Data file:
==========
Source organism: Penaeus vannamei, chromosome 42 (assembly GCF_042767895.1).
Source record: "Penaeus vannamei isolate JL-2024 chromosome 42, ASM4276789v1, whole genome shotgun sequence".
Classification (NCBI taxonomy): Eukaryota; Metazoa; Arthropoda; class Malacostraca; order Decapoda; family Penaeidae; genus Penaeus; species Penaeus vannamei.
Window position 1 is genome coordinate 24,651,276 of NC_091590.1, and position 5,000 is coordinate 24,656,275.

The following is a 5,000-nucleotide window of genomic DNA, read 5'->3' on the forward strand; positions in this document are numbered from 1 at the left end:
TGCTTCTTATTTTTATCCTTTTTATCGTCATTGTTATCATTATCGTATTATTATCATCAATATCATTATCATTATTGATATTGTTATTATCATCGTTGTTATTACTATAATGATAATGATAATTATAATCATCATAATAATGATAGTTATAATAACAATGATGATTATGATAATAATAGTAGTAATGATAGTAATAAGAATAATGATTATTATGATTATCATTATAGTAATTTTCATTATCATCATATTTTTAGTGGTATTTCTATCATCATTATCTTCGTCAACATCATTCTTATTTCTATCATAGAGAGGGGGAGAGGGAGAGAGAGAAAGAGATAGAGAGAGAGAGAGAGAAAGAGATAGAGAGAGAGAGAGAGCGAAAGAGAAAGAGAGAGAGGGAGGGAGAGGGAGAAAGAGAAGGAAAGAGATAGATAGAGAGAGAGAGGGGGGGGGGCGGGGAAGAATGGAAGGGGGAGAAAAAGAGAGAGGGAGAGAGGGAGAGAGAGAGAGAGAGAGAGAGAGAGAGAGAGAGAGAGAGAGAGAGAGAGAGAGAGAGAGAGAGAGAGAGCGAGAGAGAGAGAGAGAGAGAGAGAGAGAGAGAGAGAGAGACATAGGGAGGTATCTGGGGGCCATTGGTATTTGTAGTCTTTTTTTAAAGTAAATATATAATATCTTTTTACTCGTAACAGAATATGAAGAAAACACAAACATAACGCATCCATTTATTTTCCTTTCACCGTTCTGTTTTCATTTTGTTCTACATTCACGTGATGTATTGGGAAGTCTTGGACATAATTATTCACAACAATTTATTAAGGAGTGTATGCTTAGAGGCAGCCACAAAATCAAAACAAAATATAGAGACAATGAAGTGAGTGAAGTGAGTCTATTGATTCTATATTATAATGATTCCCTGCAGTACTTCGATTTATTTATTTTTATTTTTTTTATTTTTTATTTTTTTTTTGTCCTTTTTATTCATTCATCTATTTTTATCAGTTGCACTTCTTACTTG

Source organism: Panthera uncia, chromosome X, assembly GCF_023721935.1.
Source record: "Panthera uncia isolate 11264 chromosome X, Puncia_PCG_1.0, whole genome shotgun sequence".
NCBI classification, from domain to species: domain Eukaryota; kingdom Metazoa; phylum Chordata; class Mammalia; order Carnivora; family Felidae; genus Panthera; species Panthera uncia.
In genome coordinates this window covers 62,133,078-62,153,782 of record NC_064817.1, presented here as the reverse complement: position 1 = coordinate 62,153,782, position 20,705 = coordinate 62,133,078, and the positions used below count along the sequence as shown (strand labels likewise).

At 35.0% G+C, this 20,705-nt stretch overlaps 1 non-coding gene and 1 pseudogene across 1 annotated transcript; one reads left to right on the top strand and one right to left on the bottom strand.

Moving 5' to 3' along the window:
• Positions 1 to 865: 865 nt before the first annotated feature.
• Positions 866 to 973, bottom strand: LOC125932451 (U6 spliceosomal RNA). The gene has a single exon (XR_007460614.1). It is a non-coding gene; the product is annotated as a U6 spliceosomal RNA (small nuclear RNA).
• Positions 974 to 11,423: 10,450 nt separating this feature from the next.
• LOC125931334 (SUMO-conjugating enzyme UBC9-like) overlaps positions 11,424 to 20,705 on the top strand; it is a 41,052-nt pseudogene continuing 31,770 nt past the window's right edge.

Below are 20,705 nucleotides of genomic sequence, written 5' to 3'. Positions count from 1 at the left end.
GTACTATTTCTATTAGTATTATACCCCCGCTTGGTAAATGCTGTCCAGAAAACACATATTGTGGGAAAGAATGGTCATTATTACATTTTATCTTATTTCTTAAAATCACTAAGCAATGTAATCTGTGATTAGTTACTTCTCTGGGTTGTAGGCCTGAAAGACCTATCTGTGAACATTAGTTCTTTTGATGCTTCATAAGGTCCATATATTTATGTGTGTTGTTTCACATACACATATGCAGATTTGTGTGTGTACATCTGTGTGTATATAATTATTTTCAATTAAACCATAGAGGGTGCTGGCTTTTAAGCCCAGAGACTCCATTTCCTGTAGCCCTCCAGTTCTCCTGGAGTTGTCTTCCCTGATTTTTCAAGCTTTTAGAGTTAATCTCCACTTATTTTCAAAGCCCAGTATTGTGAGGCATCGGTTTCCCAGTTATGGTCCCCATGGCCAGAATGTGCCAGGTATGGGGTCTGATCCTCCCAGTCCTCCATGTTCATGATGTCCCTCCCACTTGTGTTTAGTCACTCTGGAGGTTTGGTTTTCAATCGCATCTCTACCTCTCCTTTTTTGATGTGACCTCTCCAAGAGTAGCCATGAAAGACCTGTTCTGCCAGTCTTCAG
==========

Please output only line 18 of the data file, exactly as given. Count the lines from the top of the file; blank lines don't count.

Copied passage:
GTACTATTTCTATTAGTATTATACCCCCGCTTGGTAAATGCTGTCCAGAAAACACATATTGTGGGAAAGAATGGTCATTATTACATTTTATCTTATTTCTTAAAATCACTAAGCAATGTAATCTGTGATTAGTTACTTCTCTGGGTTGTAGGCCTGAAAGACCTATCTGTGAACATTAGTTCTTTTGATGCTTCATAAGGTCCATATATTTATGTGTGTTGTTTCACATACACATATGCAGATTTGTGTGTGTACATCTGTGTGTATATAATTATTTTCAATTAAACCATAGAGGGTGCTGGCTTTTAAGCCCAGAGACTCCATTTCCTGTAGCCCTCCAGTTCTCCTGGAGTTGTCTTCCCTGATTTTTCAAGCTTTTAGAGTTAATCTCCACTTATTTTCAAAGCCCAGTATTGTGAGGCATCGGTTTCCCAGTTATGGTCCCCATGGCCAGAATGTGCCAGGTATGGGGTCTGATCCTCCCAGTCCTCCATGTTCATGATGTCCCTCCCACTTGTGTTTAGTCACTCTGGAGGTTTGGTTTTCAATCGCATCTCTACCTCTCCTTTTTTGATGTGACCTCTCCAAGAGTAGCCATGAAAGACCTGTTCTGCCAGTCTTCAG